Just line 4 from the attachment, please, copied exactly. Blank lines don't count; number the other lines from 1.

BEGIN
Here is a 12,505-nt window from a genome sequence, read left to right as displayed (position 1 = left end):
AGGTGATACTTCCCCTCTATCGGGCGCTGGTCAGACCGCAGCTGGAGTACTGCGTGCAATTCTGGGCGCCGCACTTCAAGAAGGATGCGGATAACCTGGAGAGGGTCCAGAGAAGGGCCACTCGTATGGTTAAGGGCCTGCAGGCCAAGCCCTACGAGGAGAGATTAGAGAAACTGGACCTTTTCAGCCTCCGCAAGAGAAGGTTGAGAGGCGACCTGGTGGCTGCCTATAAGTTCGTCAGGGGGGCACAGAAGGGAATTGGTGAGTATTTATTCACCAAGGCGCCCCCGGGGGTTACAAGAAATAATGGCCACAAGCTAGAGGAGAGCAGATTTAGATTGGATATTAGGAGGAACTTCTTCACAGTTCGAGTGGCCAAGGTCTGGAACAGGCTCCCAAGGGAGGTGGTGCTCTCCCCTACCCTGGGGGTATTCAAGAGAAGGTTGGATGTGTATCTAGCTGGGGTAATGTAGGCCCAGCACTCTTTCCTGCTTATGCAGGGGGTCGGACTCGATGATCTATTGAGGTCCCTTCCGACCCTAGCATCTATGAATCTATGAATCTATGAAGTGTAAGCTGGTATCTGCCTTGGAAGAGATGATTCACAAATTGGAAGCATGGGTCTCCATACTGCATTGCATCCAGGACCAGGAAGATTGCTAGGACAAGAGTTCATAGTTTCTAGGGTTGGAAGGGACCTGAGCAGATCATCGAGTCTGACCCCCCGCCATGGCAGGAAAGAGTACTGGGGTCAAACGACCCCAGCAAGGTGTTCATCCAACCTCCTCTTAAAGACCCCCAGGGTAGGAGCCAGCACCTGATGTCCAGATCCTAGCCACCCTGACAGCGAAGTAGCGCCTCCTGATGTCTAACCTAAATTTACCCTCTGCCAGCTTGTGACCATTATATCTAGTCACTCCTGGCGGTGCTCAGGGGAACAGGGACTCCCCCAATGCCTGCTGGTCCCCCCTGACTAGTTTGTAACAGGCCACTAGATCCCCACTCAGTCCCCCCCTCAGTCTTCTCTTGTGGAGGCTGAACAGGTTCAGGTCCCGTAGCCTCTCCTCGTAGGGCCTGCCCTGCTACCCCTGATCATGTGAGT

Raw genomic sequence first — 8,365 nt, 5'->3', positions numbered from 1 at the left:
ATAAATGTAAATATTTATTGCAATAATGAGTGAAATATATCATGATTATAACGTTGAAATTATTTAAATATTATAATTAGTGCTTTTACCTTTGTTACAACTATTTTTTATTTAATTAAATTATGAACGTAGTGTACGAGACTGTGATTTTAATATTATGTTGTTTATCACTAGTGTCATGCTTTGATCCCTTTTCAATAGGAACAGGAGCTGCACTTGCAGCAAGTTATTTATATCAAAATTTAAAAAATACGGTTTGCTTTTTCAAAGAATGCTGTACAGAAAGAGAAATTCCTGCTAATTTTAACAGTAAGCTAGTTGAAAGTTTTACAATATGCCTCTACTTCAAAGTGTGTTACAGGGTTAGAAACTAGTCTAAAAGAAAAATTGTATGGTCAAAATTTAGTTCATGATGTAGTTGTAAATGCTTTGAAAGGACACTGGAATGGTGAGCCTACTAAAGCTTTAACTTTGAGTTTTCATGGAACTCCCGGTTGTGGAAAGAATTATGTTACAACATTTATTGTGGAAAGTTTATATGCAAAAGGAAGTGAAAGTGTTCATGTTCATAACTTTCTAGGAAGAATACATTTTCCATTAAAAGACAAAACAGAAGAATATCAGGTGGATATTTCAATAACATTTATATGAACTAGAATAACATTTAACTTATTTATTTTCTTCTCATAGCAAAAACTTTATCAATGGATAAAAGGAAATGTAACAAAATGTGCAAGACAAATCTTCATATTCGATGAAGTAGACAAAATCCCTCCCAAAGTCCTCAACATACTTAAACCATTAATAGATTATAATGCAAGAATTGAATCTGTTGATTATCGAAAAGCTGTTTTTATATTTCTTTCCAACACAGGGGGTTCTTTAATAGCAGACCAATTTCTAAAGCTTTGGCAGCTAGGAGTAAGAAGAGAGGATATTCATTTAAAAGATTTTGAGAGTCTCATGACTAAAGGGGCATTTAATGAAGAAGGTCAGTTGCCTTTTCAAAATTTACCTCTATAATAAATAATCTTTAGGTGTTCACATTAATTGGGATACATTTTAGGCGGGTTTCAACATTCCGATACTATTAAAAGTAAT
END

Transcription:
ATAAATGTAAATATTTATTGCAATAATGAGTGAAATATATCATGATTATAACGTTGAAATTATTTAAATATTATAATTAGTGCTTTTACCTTTGTTACAACTATTTTTTATTTAATTAAATTATGAACGTAGTGTACGAGACTGTGATTTTAATATTATGTTGTTTATCACTAGTGTCATGCTTTGATCCCTTTTCAATAGGAACAGGAGCTGCACTTGCAGCAAGTTATTTATATCAAAATTTAAAAAATACGGTTTGCTTTTTCAAAGAATGCTGTACAGAAAGAGAAATTCCTGCTAATTTTAACAGTAAGCTAGTTGAAAGTTTTACAATATGCCTCTACTTCAAAGTGTGTTACAGGGTTAGAAACTAGTCTAAAAGAAAAATTGTATGGTCAAAATTTAGTTCATGATGTAGTTGTAAATGCTTTGAAAGGACACTGGAATGGTGAGCCTACTAAAGCTTTAACTTTGAGTTTTCATGGAACTCCCGGTTGTGGAAAGAATTATGTTACAACATTTATTGTGGAAAGTTTATATGCAAAAGGAAGTGAAAGTGTTCATGTTCATAACTTTCTAGGAAGAATACATTTTCCATTAAAAGACAAAACAGAAGAATATCAGGTGGATATTTCAATAACATTTATATGAACTAGAATAACATTTAACTTATTTATTTTCTTCTCATAGCAAAAACTTTATCAATGGATAAAAGGAAATGTAACAAAATGTGCAAGACAAATCTTCATATTCGATGAAGTAGACAAAATCCCTCCCAAAGTCCTCAACATACTTAAACCATTAATAGATTATAATGCAAGAATTGAATCTGTTGATTATCGAAAAGCTGTTTTTATATTTCTTTCCAACACAGGGGGTTCTTTAATAGCAGACCAATTTCTAAAGCTTTGGCAGCTAGGAGTAAGAAGAGAGGATATTCATTTAAAAGATTTTGAGAGTCTCATGACTAAAGGGGCATTTAATGAAGAAGGTCAGTTGCCTTTTCAAAATTTACCTCTATAATAAATAATCTTTAGGTGTTCACATTAATTGGGATACATTTTAGGCGGGTTTCAACATTCCGATACTATTAAAAGTAAT